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about 3 years ago Melusine

Just finished my first batch -- used white whole wheat with high-gluten bread flour, and I'm devouring one of the small loaves as I'm typing this. I lived in Tajikistan for two years, and the only food I miss is the bread and the better-made plot. I didn't get the shape correct (they look like over-grown bagels), but the flavor and texture are dead-on. As soon as the KitchenAid bowl and mixing blade come out of the dishwasher, another (double) batch will be on its way. Seriously yum -- thank you for this.

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about 3 years ago solmstea

So glad you enjoyed it and that the bread came out as you remember! I'm making some right now myself, to go along with the shashlyk I'm about to cook up. Anyway, thanks!

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over 4 years ago student epicure

fantastic! this brings up memories of when i spent time out in kashgar and urumqi in xinjiang . can't wait to try this out!

Monkeys

over 4 years ago monkeymom

We made these this weekend and they were very good. Pretty easy to put together. A bit different than the Indian naan - airier and fluffier, though mine didn't look as fluffy as the pictures you have. If you have tips on how to get a better 'fluff', let me know. Even so, the kids and adults alike really enjoyed it. Thanks for the recipe!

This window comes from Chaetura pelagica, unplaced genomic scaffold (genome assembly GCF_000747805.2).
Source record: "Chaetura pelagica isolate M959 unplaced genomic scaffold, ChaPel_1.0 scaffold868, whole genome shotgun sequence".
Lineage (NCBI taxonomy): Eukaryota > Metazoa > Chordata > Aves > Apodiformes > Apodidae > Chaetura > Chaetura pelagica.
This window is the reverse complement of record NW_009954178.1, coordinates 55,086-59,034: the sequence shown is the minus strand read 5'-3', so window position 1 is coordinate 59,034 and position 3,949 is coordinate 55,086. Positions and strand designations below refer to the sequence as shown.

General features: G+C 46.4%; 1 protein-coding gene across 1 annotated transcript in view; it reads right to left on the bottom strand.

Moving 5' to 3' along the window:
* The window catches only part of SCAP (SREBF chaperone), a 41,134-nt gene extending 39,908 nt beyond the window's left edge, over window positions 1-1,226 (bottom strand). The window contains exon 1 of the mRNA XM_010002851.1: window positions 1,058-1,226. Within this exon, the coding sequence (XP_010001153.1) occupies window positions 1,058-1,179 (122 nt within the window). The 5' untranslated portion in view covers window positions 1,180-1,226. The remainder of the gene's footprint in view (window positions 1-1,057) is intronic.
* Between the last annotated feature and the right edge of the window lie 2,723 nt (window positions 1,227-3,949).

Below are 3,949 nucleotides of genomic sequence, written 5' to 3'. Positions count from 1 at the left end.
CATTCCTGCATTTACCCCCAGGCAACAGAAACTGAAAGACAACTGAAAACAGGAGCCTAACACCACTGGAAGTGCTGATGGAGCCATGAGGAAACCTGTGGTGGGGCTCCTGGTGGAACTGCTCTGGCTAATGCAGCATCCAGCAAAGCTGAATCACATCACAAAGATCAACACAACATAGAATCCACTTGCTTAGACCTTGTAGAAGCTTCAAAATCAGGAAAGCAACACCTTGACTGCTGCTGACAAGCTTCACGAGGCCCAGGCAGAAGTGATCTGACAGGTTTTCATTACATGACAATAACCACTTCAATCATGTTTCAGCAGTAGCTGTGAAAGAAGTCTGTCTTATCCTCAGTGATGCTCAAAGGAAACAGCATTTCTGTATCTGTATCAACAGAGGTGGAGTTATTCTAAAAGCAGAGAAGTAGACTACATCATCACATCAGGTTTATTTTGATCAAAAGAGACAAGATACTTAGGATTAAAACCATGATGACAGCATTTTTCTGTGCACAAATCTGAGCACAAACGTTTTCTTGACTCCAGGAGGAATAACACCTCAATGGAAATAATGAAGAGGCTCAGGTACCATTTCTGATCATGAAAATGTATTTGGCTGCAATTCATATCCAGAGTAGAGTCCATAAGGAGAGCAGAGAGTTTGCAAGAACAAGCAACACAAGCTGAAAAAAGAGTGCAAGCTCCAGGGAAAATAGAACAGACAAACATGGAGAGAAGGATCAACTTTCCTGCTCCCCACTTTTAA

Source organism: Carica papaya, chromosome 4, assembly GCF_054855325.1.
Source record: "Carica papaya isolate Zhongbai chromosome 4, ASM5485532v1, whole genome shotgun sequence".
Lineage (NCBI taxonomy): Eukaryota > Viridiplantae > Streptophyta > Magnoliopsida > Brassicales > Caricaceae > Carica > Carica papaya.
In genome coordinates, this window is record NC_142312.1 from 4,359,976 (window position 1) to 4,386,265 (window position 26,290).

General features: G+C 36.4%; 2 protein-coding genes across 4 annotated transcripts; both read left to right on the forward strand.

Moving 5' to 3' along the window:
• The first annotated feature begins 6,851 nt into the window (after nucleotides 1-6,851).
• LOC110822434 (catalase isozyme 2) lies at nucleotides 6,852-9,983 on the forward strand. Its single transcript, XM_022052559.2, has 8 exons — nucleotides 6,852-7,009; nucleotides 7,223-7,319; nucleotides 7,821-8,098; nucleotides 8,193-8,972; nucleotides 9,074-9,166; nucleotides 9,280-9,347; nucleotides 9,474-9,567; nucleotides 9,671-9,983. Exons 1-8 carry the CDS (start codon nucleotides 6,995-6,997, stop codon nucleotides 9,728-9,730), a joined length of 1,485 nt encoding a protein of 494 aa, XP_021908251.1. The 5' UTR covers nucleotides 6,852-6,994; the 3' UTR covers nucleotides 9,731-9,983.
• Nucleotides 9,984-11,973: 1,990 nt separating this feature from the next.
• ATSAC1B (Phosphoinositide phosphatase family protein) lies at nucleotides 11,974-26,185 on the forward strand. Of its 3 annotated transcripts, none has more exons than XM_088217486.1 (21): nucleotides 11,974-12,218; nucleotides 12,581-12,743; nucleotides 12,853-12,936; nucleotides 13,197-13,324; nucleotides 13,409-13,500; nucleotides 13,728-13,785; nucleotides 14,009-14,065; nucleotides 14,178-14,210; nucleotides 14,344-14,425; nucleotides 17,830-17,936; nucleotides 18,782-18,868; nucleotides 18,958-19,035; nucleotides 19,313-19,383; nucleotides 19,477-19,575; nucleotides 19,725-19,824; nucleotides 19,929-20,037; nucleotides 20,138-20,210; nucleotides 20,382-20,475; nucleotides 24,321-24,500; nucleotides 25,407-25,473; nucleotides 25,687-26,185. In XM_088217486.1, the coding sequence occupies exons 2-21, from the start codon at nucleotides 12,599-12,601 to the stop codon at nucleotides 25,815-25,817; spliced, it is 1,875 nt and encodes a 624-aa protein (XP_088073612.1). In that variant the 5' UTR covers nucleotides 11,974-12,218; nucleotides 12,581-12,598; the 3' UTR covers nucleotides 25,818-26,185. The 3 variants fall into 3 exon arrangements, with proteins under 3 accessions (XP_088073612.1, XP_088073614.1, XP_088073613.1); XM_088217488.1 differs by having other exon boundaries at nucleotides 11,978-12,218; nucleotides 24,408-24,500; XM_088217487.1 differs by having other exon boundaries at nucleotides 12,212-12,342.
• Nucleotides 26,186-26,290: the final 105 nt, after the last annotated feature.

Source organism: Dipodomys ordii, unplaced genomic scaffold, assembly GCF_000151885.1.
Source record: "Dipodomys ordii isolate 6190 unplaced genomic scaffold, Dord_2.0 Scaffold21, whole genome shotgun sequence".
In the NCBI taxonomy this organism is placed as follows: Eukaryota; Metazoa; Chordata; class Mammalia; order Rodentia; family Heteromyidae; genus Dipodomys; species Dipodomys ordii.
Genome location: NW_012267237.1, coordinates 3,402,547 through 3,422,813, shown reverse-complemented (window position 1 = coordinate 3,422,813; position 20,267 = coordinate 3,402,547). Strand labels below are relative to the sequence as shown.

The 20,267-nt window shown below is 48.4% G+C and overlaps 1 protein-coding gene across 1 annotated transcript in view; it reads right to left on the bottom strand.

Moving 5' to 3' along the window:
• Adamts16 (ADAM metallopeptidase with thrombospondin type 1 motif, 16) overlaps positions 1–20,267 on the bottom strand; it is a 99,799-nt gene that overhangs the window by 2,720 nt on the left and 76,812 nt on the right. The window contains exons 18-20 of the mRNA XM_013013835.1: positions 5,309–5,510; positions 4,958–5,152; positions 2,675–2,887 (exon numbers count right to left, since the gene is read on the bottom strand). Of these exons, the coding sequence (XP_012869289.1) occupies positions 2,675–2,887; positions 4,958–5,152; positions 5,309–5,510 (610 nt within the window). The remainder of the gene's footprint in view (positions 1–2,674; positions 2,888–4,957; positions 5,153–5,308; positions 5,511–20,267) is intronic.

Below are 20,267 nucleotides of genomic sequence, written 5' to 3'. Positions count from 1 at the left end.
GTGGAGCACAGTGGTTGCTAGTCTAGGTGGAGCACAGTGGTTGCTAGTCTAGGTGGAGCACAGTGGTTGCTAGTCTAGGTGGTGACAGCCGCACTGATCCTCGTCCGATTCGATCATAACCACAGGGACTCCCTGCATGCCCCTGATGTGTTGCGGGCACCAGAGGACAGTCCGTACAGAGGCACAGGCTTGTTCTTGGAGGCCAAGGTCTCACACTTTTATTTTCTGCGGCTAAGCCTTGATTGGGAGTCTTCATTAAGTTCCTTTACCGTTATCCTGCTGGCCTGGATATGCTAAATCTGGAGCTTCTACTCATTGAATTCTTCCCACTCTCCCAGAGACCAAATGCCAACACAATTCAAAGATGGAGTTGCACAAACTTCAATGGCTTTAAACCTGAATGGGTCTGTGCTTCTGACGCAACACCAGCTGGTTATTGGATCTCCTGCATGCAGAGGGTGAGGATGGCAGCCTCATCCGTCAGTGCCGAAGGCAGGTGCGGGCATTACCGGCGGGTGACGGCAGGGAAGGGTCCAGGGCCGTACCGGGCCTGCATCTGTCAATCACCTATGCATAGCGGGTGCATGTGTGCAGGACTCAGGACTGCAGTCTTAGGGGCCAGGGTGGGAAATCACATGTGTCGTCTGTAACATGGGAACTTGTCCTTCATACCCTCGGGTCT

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over 4 years ago solmstea

Hmm. Well, your loaf may look more or less fluffy depending on how big an area you punch down in the center. If you press down a circle *just* larger than the chekich (or the area you'll pierce with the fork), then it tends to be rise higher. If you on the other hand punch down a slightly wider area, then the whole loaf ends up a bit flatter. Actually, the loaf probably should be slightly flatter than the one in the picture, but I can never divide the dough properly and always end up with the first loaf being really big! But as long as it tastes good, that's all that matters! Glad y'all liked it!

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over 4 years ago solmstea

Ok, I made this again last night and realized another trick: It helps to form the rounds on a well-floured plate (or peel or back of a baking pan) so that when you transfer the loaf to the baking stone it doesn't get stretched out (which removes some of the fluffiness). The dough is so soft that it was hard for me to transfer a round so that it kept its shape. This might help out the problem as well!

Monkeys

over 4 years ago monkeymom

Excellent! Thanks for the extra tips, I will try them out because I really liked this recipe.

Monkeys

over 4 years ago monkeymom

This looks wonderful! What would you suggest serving it with?

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over 4 years ago solmstea

Well, if you want to do something traditional, I'd suggest some osh plov (a carrot and mutton pilaf) or chuchvarra (dumpling soup), but really it would be good with anything saucy, like a tikka masala or that mexican tomato and almond sauce. Or for breakfast with olives, feta cheese, jam and butter. When it's fresh out of the oven, I just eat it plain.

Stringio

over 4 years ago testkitchenette

This looks great and very delicious. A Turkish restaurant by me makes something very similar.

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over 4 years ago solmstea

Yeah, I guess there are even some Uzbek restaurants in NY. Sadly the sole Uzbek restaurant in LA closed last year. Luckily this recipe is really simple and easy to make at home!